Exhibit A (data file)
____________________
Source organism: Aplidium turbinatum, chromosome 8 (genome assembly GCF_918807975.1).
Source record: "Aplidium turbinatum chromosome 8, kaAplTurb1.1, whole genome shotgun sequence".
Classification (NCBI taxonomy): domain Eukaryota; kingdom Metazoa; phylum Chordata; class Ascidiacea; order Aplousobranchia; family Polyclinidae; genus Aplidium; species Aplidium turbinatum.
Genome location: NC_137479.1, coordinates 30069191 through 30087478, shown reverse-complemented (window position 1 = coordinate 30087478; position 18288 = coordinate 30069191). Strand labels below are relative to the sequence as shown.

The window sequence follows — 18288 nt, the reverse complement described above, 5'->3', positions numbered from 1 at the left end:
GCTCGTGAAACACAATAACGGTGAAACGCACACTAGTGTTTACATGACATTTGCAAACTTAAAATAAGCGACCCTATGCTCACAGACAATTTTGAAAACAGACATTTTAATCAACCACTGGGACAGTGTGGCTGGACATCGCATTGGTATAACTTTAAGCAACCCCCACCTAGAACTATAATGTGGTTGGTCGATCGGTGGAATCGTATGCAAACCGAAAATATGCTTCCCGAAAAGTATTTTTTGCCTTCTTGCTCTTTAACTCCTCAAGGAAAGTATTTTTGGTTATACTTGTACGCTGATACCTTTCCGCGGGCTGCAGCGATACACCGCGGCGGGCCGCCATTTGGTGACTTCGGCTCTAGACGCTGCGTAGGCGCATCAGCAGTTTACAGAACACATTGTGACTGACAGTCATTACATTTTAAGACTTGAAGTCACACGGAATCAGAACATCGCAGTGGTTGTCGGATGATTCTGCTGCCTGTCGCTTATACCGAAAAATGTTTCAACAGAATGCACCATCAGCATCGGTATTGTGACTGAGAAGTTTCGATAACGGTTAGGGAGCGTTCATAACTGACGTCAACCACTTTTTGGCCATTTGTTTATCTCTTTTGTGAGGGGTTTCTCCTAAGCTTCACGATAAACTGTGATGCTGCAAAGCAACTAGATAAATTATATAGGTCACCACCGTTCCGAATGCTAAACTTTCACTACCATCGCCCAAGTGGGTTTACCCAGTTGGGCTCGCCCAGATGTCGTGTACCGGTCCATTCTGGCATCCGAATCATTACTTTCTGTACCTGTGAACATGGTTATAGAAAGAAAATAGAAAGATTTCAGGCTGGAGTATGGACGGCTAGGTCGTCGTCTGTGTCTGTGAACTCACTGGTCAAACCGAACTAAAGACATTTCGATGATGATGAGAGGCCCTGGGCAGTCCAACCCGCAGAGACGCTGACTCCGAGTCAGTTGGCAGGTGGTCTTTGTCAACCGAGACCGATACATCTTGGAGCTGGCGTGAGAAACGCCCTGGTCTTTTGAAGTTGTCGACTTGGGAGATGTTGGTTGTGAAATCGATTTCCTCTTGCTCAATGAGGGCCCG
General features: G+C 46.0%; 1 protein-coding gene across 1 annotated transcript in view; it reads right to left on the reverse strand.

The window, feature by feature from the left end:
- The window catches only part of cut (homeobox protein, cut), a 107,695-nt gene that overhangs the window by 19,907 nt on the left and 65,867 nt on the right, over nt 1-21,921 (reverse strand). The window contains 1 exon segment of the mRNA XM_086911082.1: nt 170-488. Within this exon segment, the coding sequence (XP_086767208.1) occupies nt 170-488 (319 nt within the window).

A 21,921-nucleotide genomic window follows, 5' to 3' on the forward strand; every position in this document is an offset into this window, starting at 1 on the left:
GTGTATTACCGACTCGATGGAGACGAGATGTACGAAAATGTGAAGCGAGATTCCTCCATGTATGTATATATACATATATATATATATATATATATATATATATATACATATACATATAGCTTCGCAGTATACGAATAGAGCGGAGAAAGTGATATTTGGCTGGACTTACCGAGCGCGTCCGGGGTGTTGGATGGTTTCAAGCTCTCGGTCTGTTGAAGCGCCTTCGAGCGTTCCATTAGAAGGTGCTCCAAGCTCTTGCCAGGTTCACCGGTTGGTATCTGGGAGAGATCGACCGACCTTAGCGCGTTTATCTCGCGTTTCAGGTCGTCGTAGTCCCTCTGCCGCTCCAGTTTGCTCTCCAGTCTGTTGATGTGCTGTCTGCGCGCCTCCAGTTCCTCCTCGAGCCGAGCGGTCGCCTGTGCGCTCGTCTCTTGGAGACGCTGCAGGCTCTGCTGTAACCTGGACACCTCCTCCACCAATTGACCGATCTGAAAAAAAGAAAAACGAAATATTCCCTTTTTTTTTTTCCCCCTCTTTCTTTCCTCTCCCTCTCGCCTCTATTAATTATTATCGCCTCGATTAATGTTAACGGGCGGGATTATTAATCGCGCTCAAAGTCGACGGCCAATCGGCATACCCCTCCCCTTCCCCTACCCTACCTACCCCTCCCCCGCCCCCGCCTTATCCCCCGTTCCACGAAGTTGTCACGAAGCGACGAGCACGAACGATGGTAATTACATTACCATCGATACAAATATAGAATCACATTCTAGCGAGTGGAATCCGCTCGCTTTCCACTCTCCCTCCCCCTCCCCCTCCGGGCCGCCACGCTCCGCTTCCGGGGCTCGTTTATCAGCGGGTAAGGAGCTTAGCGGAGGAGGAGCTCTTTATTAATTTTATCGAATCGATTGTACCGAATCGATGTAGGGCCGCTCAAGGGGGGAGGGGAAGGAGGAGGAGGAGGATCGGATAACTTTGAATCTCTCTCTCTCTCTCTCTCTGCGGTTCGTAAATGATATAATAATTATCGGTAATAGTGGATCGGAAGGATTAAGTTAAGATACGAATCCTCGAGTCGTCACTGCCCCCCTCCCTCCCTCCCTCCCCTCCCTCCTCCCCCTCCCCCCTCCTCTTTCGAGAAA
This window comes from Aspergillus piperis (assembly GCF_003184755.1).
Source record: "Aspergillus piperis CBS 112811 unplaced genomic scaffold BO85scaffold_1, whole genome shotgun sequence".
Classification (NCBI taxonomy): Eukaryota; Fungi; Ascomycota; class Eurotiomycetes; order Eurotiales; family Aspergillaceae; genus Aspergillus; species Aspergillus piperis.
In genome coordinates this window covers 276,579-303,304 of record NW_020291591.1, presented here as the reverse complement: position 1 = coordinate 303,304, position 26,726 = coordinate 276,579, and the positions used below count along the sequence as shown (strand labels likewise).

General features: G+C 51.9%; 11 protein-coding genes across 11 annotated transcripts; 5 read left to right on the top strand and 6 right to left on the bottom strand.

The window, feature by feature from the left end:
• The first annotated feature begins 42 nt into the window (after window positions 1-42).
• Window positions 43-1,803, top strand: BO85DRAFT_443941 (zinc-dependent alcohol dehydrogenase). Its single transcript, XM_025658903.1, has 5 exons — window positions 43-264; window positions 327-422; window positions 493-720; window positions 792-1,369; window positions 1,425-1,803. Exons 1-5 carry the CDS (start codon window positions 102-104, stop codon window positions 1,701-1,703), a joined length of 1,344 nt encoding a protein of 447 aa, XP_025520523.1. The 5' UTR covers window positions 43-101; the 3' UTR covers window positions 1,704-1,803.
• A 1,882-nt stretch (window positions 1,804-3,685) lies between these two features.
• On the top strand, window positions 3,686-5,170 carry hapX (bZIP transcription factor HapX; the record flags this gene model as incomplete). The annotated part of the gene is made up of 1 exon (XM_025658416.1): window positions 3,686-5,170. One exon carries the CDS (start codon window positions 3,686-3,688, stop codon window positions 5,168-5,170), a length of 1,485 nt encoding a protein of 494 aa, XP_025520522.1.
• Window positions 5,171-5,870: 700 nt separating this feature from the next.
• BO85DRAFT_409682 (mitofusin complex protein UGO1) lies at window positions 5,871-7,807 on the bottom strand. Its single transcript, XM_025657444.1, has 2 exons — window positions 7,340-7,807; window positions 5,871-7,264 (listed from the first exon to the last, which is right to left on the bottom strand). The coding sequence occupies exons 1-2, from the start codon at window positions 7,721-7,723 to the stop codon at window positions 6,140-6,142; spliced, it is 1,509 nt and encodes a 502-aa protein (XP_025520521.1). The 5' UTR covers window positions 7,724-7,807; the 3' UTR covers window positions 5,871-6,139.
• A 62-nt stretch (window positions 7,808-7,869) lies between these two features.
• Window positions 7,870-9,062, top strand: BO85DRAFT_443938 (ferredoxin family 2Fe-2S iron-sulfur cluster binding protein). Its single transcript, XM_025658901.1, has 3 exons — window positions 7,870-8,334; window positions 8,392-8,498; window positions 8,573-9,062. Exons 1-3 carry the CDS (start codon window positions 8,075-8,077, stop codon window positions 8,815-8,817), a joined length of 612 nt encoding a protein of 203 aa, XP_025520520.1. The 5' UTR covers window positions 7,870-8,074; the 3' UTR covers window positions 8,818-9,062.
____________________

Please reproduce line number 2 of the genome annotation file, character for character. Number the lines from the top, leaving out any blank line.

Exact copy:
Source record: "Aplidium turbinatum chromosome 8, kaAplTurb1.1, whole genome shotgun sequence".